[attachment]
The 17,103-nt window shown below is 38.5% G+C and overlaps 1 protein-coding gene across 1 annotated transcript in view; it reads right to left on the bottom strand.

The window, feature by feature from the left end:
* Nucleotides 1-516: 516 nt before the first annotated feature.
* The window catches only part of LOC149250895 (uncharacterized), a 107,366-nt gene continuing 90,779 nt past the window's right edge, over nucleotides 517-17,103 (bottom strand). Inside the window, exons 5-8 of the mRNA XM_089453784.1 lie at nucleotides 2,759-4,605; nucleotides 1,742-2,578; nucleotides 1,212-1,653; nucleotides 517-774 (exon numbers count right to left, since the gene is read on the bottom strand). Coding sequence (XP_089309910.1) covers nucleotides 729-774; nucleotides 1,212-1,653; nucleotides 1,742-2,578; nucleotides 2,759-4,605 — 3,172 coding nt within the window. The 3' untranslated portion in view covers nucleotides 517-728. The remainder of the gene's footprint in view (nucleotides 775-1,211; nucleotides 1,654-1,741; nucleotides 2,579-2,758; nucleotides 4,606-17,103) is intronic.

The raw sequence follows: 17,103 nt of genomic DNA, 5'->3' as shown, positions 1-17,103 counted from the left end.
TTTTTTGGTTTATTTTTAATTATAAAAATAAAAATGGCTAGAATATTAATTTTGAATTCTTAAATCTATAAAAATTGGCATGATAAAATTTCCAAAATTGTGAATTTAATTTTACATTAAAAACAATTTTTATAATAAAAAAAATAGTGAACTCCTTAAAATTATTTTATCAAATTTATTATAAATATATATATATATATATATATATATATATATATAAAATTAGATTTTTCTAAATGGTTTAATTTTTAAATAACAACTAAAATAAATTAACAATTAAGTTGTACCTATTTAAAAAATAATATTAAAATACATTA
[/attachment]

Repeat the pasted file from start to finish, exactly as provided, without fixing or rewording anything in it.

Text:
The 17,103-nt window shown below is 38.5% G+C and overlaps 1 protein-coding gene across 1 annotated transcript in view; it reads right to left on the bottom strand.

The window, feature by feature from the left end:
* Nucleotides 1-516: 516 nt before the first annotated feature.
* The window catches only part of LOC149250895 (uncharacterized), a 107,366-nt gene continuing 90,779 nt past the window's right edge, over nucleotides 517-17,103 (bottom strand). Inside the window, exons 5-8 of the mRNA XM_089453784.1 lie at nucleotides 2,759-4,605; nucleotides 1,742-2,578; nucleotides 1,212-1,653; nucleotides 517-774 (exon numbers count right to left, since the gene is read on the bottom strand). Coding sequence (XP_089309910.1) covers nucleotides 729-774; nucleotides 1,212-1,653; nucleotides 1,742-2,578; nucleotides 2,759-4,605 — 3,172 coding nt within the window. The 3' untranslated portion in view covers nucleotides 517-728. The remainder of the gene's footprint in view (nucleotides 775-1,211; nucleotides 1,654-1,741; nucleotides 2,579-2,758; nucleotides 4,606-17,103) is intronic.

The raw sequence follows: 17,103 nt of genomic DNA, 5'->3' as shown, positions 1-17,103 counted from the left end.
TTTTTTGGTTTATTTTTAATTATAAAAATAAAAATGGCTAGAATATTAATTTTGAATTCTTAAATCTATAAAAATTGGCATGATAAAATTTCCAAAATTGTGAATTTAATTTTACATTAAAAACAATTTTTATAATAAAAAAAATAGTGAACTCCTTAAAATTATTTTATCAAATTTATTATAAATATATATATATATATATATATATATATATATATAAAATTAGATTTTTCTAAATGGTTTAATTTTTAAATAACAACTAAAATAAATTAACAATTAAGTTGTACCTATTTAAAAAATAATATTAAAATACATTA